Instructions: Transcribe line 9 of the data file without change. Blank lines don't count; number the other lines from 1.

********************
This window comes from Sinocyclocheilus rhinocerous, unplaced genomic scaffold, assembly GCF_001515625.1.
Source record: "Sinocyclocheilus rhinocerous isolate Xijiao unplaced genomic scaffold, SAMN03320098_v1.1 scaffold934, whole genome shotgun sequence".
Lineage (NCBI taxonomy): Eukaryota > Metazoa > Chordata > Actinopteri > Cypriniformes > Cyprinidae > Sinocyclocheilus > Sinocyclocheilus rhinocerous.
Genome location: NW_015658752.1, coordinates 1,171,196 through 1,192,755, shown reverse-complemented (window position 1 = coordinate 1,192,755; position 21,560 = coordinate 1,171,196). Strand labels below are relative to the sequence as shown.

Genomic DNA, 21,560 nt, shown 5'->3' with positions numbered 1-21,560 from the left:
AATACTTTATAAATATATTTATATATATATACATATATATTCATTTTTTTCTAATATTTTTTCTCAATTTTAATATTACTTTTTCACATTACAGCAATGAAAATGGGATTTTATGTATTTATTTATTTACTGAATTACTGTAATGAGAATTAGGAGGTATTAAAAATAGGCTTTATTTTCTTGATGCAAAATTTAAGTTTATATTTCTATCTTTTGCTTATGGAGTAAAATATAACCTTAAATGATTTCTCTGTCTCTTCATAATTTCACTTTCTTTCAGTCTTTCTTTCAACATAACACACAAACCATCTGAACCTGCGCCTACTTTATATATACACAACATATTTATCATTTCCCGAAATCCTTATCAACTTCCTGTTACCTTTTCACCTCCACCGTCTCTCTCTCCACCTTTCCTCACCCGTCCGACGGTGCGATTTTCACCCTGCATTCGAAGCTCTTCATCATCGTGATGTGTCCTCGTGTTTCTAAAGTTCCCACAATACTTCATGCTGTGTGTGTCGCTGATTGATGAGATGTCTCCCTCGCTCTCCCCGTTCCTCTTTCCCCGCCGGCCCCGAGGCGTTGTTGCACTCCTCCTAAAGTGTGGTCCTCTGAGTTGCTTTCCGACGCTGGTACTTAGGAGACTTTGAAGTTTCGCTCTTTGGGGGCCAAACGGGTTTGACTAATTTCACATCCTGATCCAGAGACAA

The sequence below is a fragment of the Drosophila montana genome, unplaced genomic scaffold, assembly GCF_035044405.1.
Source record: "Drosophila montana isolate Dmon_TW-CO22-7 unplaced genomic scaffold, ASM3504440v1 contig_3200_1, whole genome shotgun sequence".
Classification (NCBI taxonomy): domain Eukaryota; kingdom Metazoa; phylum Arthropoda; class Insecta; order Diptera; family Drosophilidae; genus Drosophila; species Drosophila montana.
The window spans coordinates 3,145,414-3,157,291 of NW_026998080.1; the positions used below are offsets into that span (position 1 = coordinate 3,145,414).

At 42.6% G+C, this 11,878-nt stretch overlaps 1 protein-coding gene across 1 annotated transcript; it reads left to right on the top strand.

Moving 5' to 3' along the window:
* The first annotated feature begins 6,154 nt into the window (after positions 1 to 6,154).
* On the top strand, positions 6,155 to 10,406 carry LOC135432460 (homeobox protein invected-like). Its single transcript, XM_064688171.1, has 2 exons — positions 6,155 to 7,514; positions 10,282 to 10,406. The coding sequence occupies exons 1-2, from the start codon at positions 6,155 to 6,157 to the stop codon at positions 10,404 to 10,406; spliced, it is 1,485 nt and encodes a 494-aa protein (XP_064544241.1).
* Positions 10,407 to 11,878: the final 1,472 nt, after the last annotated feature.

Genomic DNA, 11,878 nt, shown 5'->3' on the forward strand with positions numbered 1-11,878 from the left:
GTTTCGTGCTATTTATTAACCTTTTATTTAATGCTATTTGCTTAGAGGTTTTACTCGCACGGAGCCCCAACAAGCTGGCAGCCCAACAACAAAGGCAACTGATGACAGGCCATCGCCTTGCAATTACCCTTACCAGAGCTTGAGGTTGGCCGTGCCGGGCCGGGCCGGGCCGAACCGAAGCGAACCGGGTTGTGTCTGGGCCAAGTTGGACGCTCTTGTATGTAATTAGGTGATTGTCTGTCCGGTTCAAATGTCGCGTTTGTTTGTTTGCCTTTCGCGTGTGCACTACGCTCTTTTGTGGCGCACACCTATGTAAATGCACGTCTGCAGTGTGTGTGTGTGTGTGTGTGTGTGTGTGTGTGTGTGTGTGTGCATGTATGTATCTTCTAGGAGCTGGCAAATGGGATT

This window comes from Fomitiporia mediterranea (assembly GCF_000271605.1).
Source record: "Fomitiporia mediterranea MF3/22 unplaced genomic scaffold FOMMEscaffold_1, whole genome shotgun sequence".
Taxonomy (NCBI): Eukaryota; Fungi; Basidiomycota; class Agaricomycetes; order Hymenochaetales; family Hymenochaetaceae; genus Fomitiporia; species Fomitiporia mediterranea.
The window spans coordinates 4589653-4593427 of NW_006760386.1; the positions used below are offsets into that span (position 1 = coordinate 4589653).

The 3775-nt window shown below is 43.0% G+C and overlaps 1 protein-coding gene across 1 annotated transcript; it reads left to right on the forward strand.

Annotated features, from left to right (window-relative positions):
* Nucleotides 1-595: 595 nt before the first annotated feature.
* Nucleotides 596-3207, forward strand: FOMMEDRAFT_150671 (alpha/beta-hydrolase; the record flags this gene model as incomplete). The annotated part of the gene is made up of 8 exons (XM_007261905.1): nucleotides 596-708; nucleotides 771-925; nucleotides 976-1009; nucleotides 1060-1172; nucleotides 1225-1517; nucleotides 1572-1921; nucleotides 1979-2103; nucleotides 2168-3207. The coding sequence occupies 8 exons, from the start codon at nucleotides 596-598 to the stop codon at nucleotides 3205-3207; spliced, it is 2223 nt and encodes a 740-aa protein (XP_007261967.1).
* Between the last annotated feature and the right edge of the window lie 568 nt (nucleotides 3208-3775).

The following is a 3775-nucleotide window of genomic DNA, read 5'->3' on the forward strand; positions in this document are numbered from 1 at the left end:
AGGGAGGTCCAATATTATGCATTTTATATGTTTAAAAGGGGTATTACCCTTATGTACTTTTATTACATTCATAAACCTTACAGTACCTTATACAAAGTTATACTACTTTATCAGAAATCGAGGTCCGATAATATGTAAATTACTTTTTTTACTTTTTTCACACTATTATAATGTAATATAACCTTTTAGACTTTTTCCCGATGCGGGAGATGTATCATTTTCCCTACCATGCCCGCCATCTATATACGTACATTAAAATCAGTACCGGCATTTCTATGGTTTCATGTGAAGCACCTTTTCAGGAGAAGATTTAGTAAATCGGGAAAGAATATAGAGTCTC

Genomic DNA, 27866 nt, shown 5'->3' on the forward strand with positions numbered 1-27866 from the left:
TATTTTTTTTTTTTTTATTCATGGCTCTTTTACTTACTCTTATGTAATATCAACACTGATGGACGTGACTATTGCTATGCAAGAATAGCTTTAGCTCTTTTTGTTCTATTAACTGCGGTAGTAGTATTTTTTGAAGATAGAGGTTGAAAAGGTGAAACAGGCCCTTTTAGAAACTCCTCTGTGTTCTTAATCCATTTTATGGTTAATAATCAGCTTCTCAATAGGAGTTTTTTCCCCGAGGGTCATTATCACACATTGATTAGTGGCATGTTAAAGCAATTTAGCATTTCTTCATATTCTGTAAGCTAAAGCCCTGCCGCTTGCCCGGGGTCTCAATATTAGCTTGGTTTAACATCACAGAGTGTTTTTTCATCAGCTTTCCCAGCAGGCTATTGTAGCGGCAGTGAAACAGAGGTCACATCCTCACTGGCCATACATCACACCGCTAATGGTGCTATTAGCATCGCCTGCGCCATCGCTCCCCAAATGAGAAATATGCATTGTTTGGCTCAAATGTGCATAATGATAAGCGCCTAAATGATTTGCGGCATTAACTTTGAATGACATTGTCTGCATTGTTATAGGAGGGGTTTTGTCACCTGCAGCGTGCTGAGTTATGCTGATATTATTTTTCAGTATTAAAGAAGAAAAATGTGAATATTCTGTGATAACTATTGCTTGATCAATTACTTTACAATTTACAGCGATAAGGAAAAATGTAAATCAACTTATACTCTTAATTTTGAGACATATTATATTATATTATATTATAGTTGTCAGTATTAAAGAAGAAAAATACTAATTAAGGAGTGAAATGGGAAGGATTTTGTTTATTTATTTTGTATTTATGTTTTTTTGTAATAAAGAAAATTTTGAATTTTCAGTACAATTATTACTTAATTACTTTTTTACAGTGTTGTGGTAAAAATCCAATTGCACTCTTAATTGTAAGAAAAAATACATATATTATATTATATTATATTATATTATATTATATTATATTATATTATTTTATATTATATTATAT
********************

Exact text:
Classification (NCBI taxonomy): domain Eukaryota; kingdom Metazoa; phylum Arthropoda; class Insecta; order Diptera; family Drosophilidae; genus Drosophila; species Drosophila montana.